Proposed addition to Brazilian law could make crypto payments legal, protect citizens’s private keys
Federal Deputy Paulo Martins has issued a proposed addition to Brazilian law granting its citizens the right to use cryptocurrency as a means of payment while protecting their private keys from being taken
Should the bill pass, it would expand both the legal uses of cryptocurrency in Brazil and the power the courts would have in confiscating it
The proposed additions are still in the initial phase of discussion which means it could take several years before the additions are passed by the Senate and signed into law
A proposed law would grant Brazilian citizens the right to use cryptocurrency as a means of payment while protecting their private keys from being confiscated by the courts.
Introduced by Federal Deputy Paulo Martins, the proposal if passed would expand both the legal uses of cryptocurrency in Brazil and the powers and limitations of the courts to seize it.
The proposed addition in Article 835 of the Civil Procedure Code states that while crypto assets, is not a currency in and of itself, it could be “used as a financial asset, means of exchange or payment, or instrument of access to goods and services or investment.”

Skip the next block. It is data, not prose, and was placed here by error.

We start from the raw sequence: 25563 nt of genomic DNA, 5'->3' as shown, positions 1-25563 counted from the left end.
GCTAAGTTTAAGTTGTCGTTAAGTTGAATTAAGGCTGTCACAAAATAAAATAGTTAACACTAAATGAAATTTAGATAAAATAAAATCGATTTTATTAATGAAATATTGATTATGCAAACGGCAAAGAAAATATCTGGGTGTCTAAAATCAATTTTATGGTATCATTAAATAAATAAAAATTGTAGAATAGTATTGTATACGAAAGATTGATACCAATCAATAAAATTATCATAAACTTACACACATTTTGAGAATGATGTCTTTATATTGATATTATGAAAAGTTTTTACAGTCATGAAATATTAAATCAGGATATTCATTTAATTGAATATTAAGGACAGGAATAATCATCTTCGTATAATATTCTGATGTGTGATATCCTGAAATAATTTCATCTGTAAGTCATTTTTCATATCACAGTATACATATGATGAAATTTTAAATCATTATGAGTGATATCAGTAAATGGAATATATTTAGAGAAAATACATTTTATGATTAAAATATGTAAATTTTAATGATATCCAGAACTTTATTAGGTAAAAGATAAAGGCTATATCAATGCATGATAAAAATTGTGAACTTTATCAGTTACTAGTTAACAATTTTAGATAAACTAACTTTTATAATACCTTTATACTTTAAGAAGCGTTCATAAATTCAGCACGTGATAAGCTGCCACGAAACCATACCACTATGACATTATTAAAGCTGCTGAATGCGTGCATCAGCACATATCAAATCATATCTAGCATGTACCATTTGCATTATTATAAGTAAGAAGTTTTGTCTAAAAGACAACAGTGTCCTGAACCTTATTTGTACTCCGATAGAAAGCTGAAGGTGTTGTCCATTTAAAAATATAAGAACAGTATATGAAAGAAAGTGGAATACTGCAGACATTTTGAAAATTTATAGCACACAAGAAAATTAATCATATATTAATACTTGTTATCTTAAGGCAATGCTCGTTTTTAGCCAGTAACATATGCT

This doesn’t necessarily mean Bitcoin or other cryptocurrencies would automatically become legal tender, but rather, make legally recognise them as financial assets for investments and other activities.
However, the proposal would not give the court power to seize users’ private keys and does not mention how the court would obtain crypto from self-custodied wallets.
“The following rules will be observed: Access, by the Judiciary, to the users’ private key is prohibited.”
For those that keep their crypto on exchanges, the court would have the power to force “intermediaries” such as exchanges to freeze the debtor’s crypto assets.
While a promising development, the proposed additions are still in the initial phase of discussion in the Chamber of Deputies within the country’s legislature.
This means that it could take several years before the additions are passed by the Senate and signed into law by the president, after which time they may have changed significantly.
To learn more about private keys and cryptocurrencies, visit our learning resource here.